Both these positions, taken almost 40 years ago, make Paula Brown's research among the Chimbu relevant to the analysis of New Guinea highland societies today.
AN INTERLUDE IN PORT VILA
Although a small part of her oeuvre, the work Paula did on Port Vila, the capital of Vanuatu, illustrates an aspect of her approach to anthropology and teaching that I commented upon previously.
... Paula's knowledge and interests never seemed parochial or unduly dominated by Chimbu fieldwork. In fact, my first experience of anthropological research was analysing material she collected with the geographer Harold Brookfield on urbanization in Vila.... With her continuing encouragement and help I went to Papua New Guinea from 1972 to 1975 to do my own work on urban ethnicity. (Levine 1996:199)
Brookfield clearly saw that urbanization was a leading cause of social change in Melanesia (1971:384), but as a geographer he devoted much of his writing about towns there to topics such as residential patterns, population statistics, land use, connections between town and hinterland, town planning, etc. Paula was more interested in the organization of social relations, which were decidedly colonial. The project she undertook with Brookfield in Port Vila, New Hebrides, in 1964-1965 (Brown 1970:96) was a census of the town (Brookfield and Brown Glick 1969, Brown Glick 1970) and study of its market (Brookfield, Brown Glick, and Hart 1969). She published little about the place subsequently.
Paula found the concept of plural society (Furnivall 1939) useful in accounting for the organization of the Port Vila she saw while doing the census. A plural society is one in which 'a medley of peoples' (Brown Glick 1970:95) mix but do not merge. Each group retains its distinctiveness. Residential and social segregation are marked, and people from different groups mix only in the marketplace. The Port Vila of the 1960s was a typical colonial Pacific town. Europeans lived in large houses in one area, skilled natives in government-provided houses or barracks, squatters built dwellings where they could, and urban villagers lived on their own land. Multiculturalism, biculturalism, assimilation, acculturation, indenization, and globalization, all aspects of the analysis of today's mixed social spaces, seemed absent in these colonial towns.
Established by the French on garden land owned by the inhabitants of Fifa, an island near the main island of Efate, Port Vila started as a center of the coconut trade and became the capital of the Anglo-French Condominium when joint rule was established in 1906. The Catholic Church set up a mission there and other buildings (a hospital, school and shops, as well as offices, private homes, bakeries, a butcher shop) would follow. When Vietnamese workers, imported to work in the plantations in the 1920s and 1930s, finished their contracts, those who did not return home moved into the town, where they opened shops, did market gardening, drove taxis, and engaged in some skilled work. They were joined by Chinese shop owners in the 1920s. As some of these migrants repatriated, people from other Pacific islands took their place. This second wave of migrants 'can be distinguished as Polynesian (Tahiti. Wallis and Futuna, Tonga), Melanesian (Fiji, Solomon Islands, New Caledonia) or Micronesian' (Brown Glick 1970:97). But, Paula said, the more important distinction was whether they were associated with the British or French. Another new category of people were those of mixed race (Metis).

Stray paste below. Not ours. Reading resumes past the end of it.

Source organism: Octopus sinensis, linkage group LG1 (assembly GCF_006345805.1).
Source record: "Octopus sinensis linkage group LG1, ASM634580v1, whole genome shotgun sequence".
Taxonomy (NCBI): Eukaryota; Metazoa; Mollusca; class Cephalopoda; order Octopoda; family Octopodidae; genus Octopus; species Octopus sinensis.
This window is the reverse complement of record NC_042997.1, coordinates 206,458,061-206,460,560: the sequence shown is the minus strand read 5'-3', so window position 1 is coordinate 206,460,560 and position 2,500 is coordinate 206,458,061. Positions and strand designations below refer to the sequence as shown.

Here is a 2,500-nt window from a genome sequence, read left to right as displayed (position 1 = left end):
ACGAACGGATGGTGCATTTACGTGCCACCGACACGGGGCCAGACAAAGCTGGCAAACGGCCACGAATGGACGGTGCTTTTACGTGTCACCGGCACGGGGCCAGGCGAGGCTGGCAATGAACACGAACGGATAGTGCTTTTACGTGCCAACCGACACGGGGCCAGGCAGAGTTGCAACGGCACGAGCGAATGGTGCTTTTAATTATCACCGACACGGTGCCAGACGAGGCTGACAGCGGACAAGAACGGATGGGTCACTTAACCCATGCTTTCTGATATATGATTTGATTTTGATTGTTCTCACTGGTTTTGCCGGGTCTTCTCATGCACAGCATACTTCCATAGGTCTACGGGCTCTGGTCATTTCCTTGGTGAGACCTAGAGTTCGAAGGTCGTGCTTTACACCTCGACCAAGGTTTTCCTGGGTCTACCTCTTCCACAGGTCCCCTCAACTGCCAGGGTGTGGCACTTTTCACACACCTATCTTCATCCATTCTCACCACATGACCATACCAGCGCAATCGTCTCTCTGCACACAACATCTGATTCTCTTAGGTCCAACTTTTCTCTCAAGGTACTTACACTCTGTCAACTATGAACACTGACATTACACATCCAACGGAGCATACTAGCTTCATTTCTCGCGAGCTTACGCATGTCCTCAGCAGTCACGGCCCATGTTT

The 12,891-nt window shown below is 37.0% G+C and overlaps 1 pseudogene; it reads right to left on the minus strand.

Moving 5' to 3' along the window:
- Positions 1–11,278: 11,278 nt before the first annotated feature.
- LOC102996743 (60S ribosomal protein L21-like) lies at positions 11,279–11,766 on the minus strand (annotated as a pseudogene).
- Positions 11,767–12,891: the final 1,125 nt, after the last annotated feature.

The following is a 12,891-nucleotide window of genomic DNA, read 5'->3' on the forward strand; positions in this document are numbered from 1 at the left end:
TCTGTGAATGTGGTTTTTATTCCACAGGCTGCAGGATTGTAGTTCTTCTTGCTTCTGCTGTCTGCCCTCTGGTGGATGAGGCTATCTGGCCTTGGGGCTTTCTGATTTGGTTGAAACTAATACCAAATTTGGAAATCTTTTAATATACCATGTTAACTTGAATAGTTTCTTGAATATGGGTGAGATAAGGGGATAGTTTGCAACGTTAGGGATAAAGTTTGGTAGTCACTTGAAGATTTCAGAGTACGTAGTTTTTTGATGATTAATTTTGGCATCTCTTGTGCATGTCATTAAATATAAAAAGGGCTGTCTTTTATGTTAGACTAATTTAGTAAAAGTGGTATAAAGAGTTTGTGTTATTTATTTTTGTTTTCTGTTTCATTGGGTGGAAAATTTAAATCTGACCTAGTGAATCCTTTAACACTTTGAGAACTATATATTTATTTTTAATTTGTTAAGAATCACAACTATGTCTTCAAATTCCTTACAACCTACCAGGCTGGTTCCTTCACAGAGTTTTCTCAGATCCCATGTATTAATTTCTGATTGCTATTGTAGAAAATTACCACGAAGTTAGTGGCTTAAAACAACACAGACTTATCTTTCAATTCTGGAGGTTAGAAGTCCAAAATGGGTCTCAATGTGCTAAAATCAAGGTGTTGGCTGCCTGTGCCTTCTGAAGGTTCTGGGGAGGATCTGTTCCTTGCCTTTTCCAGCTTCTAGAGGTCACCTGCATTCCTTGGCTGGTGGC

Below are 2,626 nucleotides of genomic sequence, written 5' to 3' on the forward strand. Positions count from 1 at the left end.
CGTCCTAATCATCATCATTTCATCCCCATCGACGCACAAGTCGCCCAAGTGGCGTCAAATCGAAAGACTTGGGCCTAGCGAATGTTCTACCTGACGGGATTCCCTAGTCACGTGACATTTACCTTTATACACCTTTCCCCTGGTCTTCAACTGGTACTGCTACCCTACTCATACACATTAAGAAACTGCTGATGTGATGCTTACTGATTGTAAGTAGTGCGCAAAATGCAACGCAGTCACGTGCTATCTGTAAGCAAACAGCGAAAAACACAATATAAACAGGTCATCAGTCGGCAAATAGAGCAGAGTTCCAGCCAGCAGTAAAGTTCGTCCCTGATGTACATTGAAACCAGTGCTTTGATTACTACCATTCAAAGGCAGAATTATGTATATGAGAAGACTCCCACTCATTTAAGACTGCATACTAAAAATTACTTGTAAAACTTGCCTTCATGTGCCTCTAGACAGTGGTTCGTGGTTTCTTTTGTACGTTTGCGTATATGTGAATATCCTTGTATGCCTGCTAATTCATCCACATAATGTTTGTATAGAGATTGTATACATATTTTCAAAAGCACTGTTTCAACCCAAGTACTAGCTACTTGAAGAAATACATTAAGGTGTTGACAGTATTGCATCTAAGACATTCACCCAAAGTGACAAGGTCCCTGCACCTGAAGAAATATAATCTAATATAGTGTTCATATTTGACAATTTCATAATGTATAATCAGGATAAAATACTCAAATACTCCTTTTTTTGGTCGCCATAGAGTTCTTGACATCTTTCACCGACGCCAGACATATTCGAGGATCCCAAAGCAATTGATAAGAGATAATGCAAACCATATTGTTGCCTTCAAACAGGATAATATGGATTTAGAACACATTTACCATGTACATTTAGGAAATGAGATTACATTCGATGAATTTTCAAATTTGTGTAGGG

In 'Melanesian Mosaic' (1970), Paula asked whether the town had 'the same meaning and focus' (1970:98) for all its people, and concluded that it did not since everyone looked outward, toward their different homelands, with their various traditions. Since somewhere else was home, migrants from the hinterland as well as expatriates planned to leave when their various contracts were up. The 1970 paper presents specifics of these mosaic-like residential, occupational, and educational patterns, which were taken from the (data only) 1965 census of the town (Brookfield and Brown Glick 1969). The only time in the mid-1960s that an ethnically representative crowd of people gathered in Vila was on ceremonial occasions. Those crowds, however, always seemed to contain the same 200 individuals, who were important business, government, and professional people. Racial mixing occurred at sports activities (1970:113) and associated dances and receptions as well as at cultural events, but even here natives rarely mixed with Europeans.